A recent study found that approximately one in three children in a sample population struggles with some form of special need, including learning disabilities, behavioral or emotional disorders, asthma, chronic conditions and developmental disorders.
A cross-sectional study published in the July 25 Pediatrics studied learning disabilities, emotional problems or behavioral problems in school-age children and these disorders affect on students’ well-being. The U. S. researchers found that learning disabilities, emotional and behavioral disorders can cause difficult social and academic situations at school. Researchers studied more than 1,450 students in grades four through six, following their progress. The population was derived from 34 rural schools in three large school districts in Maryland and West Virginia. One-third of these students struggled with learning disabilities or other forms of “special needs,” including learning disabilities, emotional or behavioral disorders, asthma, chronic pain and ADHD, among other disorders, and related needs.
In addition to struggling academically, the third of students in the study who were identified as having special needs were identified as being targets for bullying and strategic social isolation. These students were more likely to be disruptive in class, perhaps as a result of their academic struggles or, just as easily, of their frustration with being treated as an outsider.
Study co-author Dr. Christopher B. Forrest, a professor if pediatrics at Children’s Hospital of Philadelphia, said, “Health affects school performance. Special health care needs have manifold effects on school outcomes that increase the likelihood that these kids are not going to successfully transition to adulthood.”
Forrest and colleagues used surveyed students and their parents, gathering data on long-term health problems, which were qualified as being those health problems that require health services or cause functional problems. Special health care needs were defined as those conditions lasting longer than 12 months and requiring intervention, which might take form of prescription medication, therapy or other educational services. Students’ school records were reviewed to gather data on attendance, grades and standardized test scores.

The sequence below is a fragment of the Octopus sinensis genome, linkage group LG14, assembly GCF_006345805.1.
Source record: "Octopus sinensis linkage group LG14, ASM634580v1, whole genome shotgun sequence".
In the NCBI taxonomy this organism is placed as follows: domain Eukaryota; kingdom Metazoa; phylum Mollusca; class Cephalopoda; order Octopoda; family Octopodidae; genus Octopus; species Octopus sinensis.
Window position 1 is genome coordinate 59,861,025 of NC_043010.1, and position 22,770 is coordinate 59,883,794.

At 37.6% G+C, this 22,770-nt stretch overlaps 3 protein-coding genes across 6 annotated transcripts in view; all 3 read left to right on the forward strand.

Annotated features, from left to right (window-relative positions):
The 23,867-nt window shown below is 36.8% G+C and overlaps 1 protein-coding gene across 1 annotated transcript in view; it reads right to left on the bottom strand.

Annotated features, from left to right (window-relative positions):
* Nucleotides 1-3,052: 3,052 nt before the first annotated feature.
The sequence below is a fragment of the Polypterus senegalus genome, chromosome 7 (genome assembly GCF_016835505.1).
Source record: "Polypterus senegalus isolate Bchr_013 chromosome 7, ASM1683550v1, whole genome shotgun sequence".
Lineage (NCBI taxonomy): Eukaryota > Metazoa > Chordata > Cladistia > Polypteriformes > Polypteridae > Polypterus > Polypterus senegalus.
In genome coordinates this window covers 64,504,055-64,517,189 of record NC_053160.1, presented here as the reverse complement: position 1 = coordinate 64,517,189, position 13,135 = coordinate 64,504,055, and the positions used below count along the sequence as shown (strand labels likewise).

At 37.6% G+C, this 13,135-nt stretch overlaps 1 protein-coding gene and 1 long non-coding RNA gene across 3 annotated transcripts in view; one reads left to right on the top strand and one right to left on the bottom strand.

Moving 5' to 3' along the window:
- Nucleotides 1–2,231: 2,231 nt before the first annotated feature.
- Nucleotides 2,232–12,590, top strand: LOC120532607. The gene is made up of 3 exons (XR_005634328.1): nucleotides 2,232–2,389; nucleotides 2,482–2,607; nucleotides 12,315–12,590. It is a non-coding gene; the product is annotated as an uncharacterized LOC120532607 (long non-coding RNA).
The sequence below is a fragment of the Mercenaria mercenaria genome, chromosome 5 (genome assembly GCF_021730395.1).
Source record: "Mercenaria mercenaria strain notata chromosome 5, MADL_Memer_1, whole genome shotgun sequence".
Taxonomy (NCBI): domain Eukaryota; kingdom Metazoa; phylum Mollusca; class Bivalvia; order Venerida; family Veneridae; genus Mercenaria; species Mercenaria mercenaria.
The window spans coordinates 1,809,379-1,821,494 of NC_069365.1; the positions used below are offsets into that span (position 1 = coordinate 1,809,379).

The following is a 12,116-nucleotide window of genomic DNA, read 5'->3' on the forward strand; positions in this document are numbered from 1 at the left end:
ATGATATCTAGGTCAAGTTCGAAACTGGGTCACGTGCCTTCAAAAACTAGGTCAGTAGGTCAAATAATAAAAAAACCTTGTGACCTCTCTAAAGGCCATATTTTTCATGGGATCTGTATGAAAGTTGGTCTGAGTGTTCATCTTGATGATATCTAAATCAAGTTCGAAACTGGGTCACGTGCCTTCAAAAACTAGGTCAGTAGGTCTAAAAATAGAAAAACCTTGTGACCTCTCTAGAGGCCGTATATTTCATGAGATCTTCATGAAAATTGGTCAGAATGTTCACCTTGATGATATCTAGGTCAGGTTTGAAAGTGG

The study’s findings indicate that one of every three children had a “high” special need. Boys were twice as likely as girls to have a special health care need. In some cases, Forrest and his team found that the problems generated by a special health need crested at a certain age. Nonetheless, one in three children with a high special need is alarming. Children with special needs are affected by their condition in the classroom and in other arenas.
Forrest explained his position: “[They] have significant differences in their engagement in school and their school relationships, as well as academic achievement. It sets up a trajectory for these kids that’s highly distressing.”
The study, however, was not national; it studied only populations in West Virginia and Maryland. The cities from which study populations were drawn had and high proportion of low-income families, potentially contributing to and skewing the study’s results. Higher-income schools may have more structures to accommodate and facilitate the development of students with high special needs.
The executive director of the National Center for Learning Disabilities in New York City stated, “[The study] certainly clarifies that learning disabilities, once again, are shown to have a demonstrable effect on children’s achievement in school. We know that students with learning disabilities . . . have very distinct social and emotional challenges that can lead them into difficult situations. We also know many of these things intensify as children grow older.”
Learning disabilities can be very damaging to students’ academic and social development, threatening their potential to become viable adults. Brainjogging treats and manages learning disabilities, enabling families to thrive even as one member struggles with a potentially inhibiting disability. Brainjogging offers cognitive therapy and tutoring for students and adults with learning disabilities, and specializes in autism spectrum disorders, dyslexia, ADHD and language and auditory processing disorders.